This machine picked and processed oolong from a lower plantation in Nantou, Lugu has a very nice soft orchid flower fragrance. It's almost not roasted. A very green, light oxidized oolong. The winter season gives this oolong a particular dry, strong yun. The astringency level is reasonably low for this low priced oolong. It is mostly a luanze oolong, but (here is a secret of cheaper oolongs in general) it's blended with other oolongs. In this case, I recognized a few jinshuan leaves that help give it a fresh and pleasing nose. (Wineries in France also use different grapes in one wine to achieve a certain balance of aromas and tastes. Done with skill, such wines can taste better than 'single grape' wines).
My advice to brew this tea: since it's a more 'fragrant' type oolong, I recommend using a tea vessel (teapot or gaiwan) with very thin walls. The water you choose will be very important as well. It should be very pure and contain very few minerals. I've tasted it three times so far, and actually had better results with a large teapot than with my gaiwan! Since it's not as concentrated as a high elevation Oolong, it won't brew as many times. So it fits better for times when you are thirsty and have little time to brew several intense cups of gongfu cha.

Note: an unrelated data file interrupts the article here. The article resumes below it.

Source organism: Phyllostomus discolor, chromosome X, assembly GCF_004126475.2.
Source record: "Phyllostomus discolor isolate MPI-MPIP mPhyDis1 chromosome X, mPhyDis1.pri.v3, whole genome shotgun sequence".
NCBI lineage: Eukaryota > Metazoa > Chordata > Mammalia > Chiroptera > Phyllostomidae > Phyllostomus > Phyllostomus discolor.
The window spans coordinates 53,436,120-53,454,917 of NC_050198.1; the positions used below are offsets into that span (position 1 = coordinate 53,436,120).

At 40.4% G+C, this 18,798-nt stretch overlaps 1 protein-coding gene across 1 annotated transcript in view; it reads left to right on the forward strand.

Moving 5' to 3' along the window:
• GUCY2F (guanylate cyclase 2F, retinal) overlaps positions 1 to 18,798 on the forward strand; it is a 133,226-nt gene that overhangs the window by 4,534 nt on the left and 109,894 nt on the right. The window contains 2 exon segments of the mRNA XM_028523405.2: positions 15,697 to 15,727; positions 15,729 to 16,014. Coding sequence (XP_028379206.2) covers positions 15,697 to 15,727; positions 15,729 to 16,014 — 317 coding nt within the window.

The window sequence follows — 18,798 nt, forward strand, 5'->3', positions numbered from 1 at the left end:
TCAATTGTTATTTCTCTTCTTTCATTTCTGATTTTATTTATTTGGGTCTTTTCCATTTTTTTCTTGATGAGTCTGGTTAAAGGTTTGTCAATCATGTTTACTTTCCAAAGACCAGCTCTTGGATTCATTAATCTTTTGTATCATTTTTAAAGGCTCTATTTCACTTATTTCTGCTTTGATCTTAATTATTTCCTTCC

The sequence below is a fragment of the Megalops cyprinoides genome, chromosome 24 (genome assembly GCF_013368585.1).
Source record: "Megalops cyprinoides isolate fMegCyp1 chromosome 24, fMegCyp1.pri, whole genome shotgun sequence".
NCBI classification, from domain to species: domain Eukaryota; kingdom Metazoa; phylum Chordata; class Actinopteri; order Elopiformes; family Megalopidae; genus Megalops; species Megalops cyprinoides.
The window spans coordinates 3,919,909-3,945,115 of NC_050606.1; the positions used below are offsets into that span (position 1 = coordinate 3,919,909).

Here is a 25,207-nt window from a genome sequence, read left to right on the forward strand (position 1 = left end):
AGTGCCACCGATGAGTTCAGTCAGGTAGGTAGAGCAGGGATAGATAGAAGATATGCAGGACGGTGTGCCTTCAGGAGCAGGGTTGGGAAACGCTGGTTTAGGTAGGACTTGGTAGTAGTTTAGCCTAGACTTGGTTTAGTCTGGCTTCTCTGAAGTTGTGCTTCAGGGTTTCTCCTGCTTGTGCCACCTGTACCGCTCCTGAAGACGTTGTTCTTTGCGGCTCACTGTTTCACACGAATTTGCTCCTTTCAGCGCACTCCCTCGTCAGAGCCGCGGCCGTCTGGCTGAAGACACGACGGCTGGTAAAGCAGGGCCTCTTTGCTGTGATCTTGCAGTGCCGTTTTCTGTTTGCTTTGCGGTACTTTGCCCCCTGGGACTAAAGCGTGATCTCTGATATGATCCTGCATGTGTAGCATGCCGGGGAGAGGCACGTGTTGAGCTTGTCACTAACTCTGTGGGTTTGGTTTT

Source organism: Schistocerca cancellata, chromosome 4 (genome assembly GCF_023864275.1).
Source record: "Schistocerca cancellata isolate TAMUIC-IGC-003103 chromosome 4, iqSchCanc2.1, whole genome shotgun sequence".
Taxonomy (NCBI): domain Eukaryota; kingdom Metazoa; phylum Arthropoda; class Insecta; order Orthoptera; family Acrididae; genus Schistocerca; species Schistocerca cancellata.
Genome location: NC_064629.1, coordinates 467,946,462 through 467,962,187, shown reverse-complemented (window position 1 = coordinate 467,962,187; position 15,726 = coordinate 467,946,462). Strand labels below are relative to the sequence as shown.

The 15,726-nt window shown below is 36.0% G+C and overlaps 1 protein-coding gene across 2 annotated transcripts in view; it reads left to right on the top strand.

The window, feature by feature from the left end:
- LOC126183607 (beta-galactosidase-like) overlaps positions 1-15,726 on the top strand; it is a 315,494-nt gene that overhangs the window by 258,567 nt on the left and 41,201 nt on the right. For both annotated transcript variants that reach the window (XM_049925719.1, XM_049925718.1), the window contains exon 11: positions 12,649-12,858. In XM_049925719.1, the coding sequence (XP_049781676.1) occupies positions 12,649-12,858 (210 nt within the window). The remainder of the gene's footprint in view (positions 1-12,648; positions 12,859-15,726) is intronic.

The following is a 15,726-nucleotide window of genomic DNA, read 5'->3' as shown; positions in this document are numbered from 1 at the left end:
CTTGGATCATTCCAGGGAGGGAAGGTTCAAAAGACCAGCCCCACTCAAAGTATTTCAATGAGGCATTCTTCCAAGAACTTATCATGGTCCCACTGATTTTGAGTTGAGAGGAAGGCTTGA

I live in Taiwan since 1996 and have been studying tea with Teaparker. He's a worldwide tea expert and author of over 30 tea books. The study of tea isn't just theoretical, but it's also rooted in daily practice. It's a path of continuous improvement. As my brewing technique improves I get access to better teas and better accessories. These things go hand in hand. My blog documents my learning since 2004. And I have set up an online tea boutique with my selection of top quality teas, accessories and tea culture.